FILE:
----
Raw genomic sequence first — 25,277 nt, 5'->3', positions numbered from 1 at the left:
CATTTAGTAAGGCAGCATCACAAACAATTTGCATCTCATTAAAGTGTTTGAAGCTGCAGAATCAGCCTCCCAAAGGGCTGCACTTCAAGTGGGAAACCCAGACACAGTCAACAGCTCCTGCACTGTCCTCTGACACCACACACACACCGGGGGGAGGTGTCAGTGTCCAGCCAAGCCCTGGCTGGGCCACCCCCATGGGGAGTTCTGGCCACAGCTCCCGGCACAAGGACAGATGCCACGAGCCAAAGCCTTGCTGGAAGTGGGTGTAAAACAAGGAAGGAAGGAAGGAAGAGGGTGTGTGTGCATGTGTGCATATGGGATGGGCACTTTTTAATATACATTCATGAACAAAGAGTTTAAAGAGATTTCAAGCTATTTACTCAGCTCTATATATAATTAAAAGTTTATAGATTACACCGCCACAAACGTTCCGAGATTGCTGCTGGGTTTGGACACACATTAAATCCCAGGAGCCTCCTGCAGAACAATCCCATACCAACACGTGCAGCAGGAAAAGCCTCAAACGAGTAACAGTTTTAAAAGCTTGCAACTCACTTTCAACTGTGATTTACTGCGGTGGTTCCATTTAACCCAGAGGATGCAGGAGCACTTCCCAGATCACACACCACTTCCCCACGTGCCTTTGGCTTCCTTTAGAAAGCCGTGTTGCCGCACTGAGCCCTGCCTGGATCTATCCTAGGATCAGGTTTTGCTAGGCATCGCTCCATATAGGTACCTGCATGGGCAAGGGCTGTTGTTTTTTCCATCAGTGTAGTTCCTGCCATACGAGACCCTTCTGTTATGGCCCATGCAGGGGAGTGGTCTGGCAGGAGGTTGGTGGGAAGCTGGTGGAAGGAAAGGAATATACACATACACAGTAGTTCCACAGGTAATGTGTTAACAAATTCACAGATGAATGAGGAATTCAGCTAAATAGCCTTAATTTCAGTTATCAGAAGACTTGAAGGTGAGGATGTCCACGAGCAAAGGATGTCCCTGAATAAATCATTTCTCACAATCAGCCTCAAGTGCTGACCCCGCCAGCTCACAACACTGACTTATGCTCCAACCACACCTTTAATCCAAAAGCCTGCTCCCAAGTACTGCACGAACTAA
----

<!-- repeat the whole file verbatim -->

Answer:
Raw genomic sequence first — 25,277 nt, 5'->3', positions numbered from 1 at the left:
CATTTAGTAAGGCAGCATCACAAACAATTTGCATCTCATTAAAGTGTTTGAAGCTGCAGAATCAGCCTCCCAAAGGGCTGCACTTCAAGTGGGAAACCCAGACACAGTCAACAGCTCCTGCACTGTCCTCTGACACCACACACACACCGGGGGGAGGTGTCAGTGTCCAGCCAAGCCCTGGCTGGGCCACCCCCATGGGGAGTTCTGGCCACAGCTCCCGGCACAAGGACAGATGCCACGAGCCAAAGCCTTGCTGGAAGTGGGTGTAAAACAAGGAAGGAAGGAAGGAAGAGGGTGTGTGTGCATGTGTGCATATGGGATGGGCACTTTTTAATATACATTCATGAACAAAGAGTTTAAAGAGATTTCAAGCTATTTACTCAGCTCTATATATAATTAAAAGTTTATAGATTACACCGCCACAAACGTTCCGAGATTGCTGCTGGGTTTGGACACACATTAAATCCCAGGAGCCTCCTGCAGAACAATCCCATACCAACACGTGCAGCAGGAAAAGCCTCAAACGAGTAACAGTTTTAAAAGCTTGCAACTCACTTTCAACTGTGATTTACTGCGGTGGTTCCATTTAACCCAGAGGATGCAGGAGCACTTCCCAGATCACACACCACTTCCCCACGTGCCTTTGGCTTCCTTTAGAAAGCCGTGTTGCCGCACTGAGCCCTGCCTGGATCTATCCTAGGATCAGGTTTTGCTAGGCATCGCTCCATATAGGTACCTGCATGGGCAAGGGCTGTTGTTTTTTCCATCAGTGTAGTTCCTGCCATACGAGACCCTTCTGTTATGGCCCATGCAGGGGAGTGGTCTGGCAGGAGGTTGGTGGGAAGCTGGTGGAAGGAAAGGAATATACACATACACAGTAGTTCCACAGGTAATGTGTTAACAAATTCACAGATGAATGAGGAATTCAGCTAAATAGCCTTAATTTCAGTTATCAGAAGACTTGAAGGTGAGGATGTCCACGAGCAAAGGATGTCCCTGAATAAATCATTTCTCACAATCAGCCTCAAGTGCTGACCCCGCCAGCTCACAACACTGACTTATGCTCCAACCACACCTTTAATCCAAAAGCCTGCTCCCAAGTACTGCACGAACTAA